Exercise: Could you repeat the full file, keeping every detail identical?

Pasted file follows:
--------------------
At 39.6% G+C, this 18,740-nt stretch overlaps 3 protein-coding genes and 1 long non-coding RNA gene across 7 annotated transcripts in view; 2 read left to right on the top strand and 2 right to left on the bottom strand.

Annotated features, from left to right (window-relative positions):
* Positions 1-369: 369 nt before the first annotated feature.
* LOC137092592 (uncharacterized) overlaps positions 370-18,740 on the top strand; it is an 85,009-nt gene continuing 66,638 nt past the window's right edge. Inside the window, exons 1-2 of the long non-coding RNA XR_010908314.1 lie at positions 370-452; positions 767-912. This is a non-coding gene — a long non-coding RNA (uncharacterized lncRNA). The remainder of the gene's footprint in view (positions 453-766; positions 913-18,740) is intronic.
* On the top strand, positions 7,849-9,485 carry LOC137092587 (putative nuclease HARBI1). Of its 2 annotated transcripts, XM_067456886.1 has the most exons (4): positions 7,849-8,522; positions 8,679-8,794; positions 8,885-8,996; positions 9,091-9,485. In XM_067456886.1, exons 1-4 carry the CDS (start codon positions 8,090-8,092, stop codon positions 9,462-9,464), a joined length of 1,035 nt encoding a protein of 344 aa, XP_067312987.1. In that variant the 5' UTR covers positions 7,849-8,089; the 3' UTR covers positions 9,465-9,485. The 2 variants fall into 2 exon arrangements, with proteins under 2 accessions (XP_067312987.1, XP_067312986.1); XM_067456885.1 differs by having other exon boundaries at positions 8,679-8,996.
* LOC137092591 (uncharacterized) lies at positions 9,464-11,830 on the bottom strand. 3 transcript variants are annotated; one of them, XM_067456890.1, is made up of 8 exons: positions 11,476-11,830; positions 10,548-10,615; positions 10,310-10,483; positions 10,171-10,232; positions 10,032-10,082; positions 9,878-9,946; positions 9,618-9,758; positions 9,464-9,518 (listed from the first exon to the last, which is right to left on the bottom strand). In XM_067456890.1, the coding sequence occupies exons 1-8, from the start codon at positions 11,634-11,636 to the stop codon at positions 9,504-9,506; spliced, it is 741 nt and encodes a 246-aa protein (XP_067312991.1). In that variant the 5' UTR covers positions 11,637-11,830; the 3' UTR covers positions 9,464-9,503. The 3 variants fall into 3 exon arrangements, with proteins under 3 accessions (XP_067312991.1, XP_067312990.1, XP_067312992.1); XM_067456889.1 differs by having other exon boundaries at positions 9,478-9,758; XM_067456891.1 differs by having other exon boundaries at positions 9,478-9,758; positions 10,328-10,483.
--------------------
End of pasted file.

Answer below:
At 39.6% G+C, this 18,740-nt stretch overlaps 3 protein-coding genes and 1 long non-coding RNA gene across 7 annotated transcripts in view; 2 read left to right on the top strand and 2 right to left on the bottom strand.

Annotated features, from left to right (window-relative positions):
* Positions 1-369: 369 nt before the first annotated feature.
* LOC137092592 (uncharacterized) overlaps positions 370-18,740 on the top strand; it is an 85,009-nt gene continuing 66,638 nt past the window's right edge. Inside the window, exons 1-2 of the long non-coding RNA XR_010908314.1 lie at positions 370-452; positions 767-912. This is a non-coding gene — a long non-coding RNA (uncharacterized lncRNA). The remainder of the gene's footprint in view (positions 453-766; positions 913-18,740) is intronic.
* On the top strand, positions 7,849-9,485 carry LOC137092587 (putative nuclease HARBI1). Of its 2 annotated transcripts, XM_067456886.1 has the most exons (4): positions 7,849-8,522; positions 8,679-8,794; positions 8,885-8,996; positions 9,091-9,485. In XM_067456886.1, exons 1-4 carry the CDS (start codon positions 8,090-8,092, stop codon positions 9,462-9,464), a joined length of 1,035 nt encoding a protein of 344 aa, XP_067312987.1. In that variant the 5' UTR covers positions 7,849-8,089; the 3' UTR covers positions 9,465-9,485. The 2 variants fall into 2 exon arrangements, with proteins under 2 accessions (XP_067312987.1, XP_067312986.1); XM_067456885.1 differs by having other exon boundaries at positions 8,679-8,996.
* LOC137092591 (uncharacterized) lies at positions 9,464-11,830 on the bottom strand. 3 transcript variants are annotated; one of them, XM_067456890.1, is made up of 8 exons: positions 11,476-11,830; positions 10,548-10,615; positions 10,310-10,483; positions 10,171-10,232; positions 10,032-10,082; positions 9,878-9,946; positions 9,618-9,758; positions 9,464-9,518 (listed from the first exon to the last, which is right to left on the bottom strand). In XM_067456890.1, the coding sequence occupies exons 1-8, from the start codon at positions 11,634-11,636 to the stop codon at positions 9,504-9,506; spliced, it is 741 nt and encodes a 246-aa protein (XP_067312991.1). In that variant the 5' UTR covers positions 11,637-11,830; the 3' UTR covers positions 9,464-9,503. The 3 variants fall into 3 exon arrangements, with proteins under 3 accessions (XP_067312991.1, XP_067312990.1, XP_067312992.1); XM_067456889.1 differs by having other exon boundaries at positions 9,478-9,758; XM_067456891.1 differs by having other exon boundaries at positions 9,478-9,758; positions 10,328-10,483.